This year didn't really go according to plan for anyone, and Jessie Reyez isn't holding back on the details in her latest collaboration, Avenue Beat's "F2020 (Remix/Radio Edit)." "Yo, my cat died and a global pandemic took over my life/ and I put out some music that nobody liked," Reyez states bluntly, although we would argue against the music part; after all, Reyez's debut album was one of our highlights of 2020. On the chorus, she lays out what almost everyone is thinking: "Lowkey eff 2020/ I don't know about everybody else/ But I think that I am kinda done/ Can we just get to 2021?" Put this track on repeat as you count down the final days of this cursed year. — ML

'Long Blue Light' and '29 #Strafford APTS (Bon Iver cover),' Leif Vollebekk

It's been one year since Montreal's Leif Vollebekk dropped his critically acclaimed fourth album, New Ways, and he marked the occasion with the release of a two-song EP that includes a new song ("Long Blue Light") and a Bon Iver cover ("#29 Strafford APTS") — a combination that serves as perfect accompaniment to our slow descent into November hibernation. Built on a soothing structure of percussion and guitar, "Long Blue Light" was written during the New Ways sessions but feels strikingly apt for today: "My eyelids are heavy/ my spirit is numb/ don't know where I'm heading/ don't know where I'm from," Vollebekk sings, unintentionally striking a bit of a pandemic chord. A gorgeous dobro addition by Cindy Cashdollar sets a contemplative mood, and transitions beautifully into the cover from Bon Iver's 2016 album, 22, a Million — unsurprisingly, as Vollebekk's voice and piano skills are a perfect pairing for the Wisconsin songwriter's work. — HG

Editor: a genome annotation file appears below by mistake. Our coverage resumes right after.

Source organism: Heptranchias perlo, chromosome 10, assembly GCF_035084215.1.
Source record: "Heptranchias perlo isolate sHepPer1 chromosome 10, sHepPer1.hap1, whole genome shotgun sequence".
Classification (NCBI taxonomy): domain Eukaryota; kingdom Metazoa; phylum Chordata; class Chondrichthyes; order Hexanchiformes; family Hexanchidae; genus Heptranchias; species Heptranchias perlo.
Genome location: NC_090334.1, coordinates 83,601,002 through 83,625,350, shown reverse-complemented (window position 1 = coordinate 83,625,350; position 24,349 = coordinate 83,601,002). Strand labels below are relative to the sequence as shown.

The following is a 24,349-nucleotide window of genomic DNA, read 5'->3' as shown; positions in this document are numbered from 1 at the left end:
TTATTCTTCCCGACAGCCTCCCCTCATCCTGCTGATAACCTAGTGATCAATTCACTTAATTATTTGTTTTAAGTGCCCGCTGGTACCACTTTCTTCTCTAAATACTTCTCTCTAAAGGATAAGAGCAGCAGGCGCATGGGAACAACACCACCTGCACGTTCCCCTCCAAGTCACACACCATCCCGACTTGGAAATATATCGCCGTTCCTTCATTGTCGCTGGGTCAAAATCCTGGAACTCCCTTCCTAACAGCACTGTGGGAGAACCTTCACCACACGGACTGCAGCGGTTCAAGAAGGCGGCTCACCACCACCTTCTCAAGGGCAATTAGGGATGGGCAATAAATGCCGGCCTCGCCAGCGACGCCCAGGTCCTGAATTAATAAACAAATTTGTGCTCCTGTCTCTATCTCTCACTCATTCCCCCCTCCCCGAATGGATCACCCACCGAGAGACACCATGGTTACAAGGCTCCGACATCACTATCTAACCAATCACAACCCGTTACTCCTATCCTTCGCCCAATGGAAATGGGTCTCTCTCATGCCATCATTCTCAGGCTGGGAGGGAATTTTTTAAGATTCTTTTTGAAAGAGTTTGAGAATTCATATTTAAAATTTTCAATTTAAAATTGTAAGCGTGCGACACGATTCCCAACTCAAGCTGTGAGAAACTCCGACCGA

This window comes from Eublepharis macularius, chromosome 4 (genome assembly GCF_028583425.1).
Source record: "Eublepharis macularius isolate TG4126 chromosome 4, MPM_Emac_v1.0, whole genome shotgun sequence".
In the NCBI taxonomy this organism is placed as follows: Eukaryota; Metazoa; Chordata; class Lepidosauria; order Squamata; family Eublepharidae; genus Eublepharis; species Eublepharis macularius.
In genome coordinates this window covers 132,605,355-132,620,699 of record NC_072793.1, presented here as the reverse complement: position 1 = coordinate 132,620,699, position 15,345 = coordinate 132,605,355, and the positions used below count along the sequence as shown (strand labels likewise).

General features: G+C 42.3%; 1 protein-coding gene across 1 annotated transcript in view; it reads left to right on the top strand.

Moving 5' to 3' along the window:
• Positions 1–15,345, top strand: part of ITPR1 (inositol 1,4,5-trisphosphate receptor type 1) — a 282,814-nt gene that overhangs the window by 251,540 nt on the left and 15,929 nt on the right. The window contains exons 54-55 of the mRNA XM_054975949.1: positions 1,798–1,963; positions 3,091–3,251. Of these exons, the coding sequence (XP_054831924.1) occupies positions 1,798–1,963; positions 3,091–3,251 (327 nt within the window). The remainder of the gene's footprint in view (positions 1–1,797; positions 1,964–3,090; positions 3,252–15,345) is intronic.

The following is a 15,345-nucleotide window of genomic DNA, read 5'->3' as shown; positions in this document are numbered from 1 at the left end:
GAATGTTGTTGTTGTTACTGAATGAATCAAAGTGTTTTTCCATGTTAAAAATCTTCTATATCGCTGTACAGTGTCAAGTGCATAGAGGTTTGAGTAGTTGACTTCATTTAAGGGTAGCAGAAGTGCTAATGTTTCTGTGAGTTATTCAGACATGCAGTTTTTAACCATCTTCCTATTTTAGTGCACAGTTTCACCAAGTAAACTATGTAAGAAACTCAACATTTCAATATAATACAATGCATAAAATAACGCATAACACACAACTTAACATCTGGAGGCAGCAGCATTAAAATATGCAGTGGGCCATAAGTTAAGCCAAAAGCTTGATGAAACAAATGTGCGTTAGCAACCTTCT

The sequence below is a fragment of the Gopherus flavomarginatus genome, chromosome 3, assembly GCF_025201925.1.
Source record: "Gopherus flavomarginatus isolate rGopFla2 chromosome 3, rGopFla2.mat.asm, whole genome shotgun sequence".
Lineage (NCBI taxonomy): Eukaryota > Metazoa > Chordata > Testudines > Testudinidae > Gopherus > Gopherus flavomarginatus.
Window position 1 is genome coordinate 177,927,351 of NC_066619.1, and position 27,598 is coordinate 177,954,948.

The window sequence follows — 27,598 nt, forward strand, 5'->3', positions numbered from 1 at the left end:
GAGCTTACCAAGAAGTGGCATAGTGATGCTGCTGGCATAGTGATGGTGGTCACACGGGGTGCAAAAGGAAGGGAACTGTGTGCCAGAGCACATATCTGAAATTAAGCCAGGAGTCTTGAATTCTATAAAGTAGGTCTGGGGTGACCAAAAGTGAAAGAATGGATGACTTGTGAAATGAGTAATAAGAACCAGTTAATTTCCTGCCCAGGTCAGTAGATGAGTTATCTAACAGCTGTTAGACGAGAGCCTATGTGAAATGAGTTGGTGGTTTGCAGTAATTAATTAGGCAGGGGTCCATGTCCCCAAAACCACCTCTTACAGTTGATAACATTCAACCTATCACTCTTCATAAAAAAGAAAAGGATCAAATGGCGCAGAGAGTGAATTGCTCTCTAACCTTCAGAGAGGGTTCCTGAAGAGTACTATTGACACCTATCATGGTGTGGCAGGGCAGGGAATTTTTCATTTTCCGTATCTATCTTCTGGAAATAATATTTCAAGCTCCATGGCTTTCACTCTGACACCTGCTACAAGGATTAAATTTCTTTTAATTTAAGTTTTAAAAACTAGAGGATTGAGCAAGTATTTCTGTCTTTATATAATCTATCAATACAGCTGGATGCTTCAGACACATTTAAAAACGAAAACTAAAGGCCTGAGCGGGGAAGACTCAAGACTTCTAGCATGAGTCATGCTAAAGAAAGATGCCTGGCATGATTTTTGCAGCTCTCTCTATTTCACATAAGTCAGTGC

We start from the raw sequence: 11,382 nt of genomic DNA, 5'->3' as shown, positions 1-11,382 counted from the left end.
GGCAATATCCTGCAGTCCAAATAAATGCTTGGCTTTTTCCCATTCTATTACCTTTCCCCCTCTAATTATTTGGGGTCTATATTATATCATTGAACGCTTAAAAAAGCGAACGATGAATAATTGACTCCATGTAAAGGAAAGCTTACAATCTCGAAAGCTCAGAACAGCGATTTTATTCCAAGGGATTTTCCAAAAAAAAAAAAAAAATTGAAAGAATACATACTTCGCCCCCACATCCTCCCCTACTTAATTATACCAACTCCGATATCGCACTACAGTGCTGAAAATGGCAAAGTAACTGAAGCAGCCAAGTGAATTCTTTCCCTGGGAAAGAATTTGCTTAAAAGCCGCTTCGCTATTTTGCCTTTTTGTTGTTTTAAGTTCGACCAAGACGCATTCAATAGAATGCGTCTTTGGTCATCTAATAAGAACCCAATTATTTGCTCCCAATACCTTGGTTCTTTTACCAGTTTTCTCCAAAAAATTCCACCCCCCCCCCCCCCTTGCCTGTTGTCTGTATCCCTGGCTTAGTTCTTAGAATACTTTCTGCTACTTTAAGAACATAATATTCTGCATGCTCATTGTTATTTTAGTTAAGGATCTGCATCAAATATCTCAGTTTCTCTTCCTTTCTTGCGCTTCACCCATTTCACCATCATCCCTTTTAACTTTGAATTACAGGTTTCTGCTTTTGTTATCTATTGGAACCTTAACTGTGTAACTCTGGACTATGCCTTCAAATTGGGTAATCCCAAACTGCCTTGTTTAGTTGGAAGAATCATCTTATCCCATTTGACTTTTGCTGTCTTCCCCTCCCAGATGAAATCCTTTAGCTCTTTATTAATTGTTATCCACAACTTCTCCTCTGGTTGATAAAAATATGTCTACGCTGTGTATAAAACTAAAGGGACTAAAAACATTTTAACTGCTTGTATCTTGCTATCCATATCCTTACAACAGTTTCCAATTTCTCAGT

'Cowboy Movies,' the Darcys

The Darcys' fourth album, Fear & Loneliness, perfectly evokes the feelings of what many people go through when they leave their city behind in order to make it in Los Angeles. Hope and romance, quickly followed by broken dreams, isolation and paranoia. Over 11 tracks, the songwriting duo of Jason Couse and Wes Marskell — two Toronto transplants now living in L.A. themselves — go on a dark disco odyssey as they deal with the ebbs and flows of pursuing fame, channelling both the '70s sheen of the sunset strip as well as the dark side of the Laurel Canyon.

"Cowboy Movies'' is one of the more down-tempo songs on the album, dusty and shimmery at the same time, like the sound of a chromed-out car running on empty through a desert with no gas station in sight. Just as the song crescendos, Couse is there to remind us that sometimes you just can't be prepared for what the future holds, singing, "All the cowboy movies didn't prepare me, or give me what I need/ 'Cause the last time I checked, I was a wreck." — Jesse Kinos-Goodin


To encourage thoughtful and respectful conversations, first and last names will appear with each submission to CBC/Radio-Canada's online communities (except in children and youth-oriented communities). Pseudonyms will no longer be permitted.

By submitting a comment, you accept that CBC has the right to reproduce and publish that comment in whole or in part, in any manner CBC chooses. Please note that CBC does not endorse the opinions expressed in comments. Comments on this story are moderated according to our Submission Guidelines. Comments are welcome while open. We reserve the right to close comments at any time.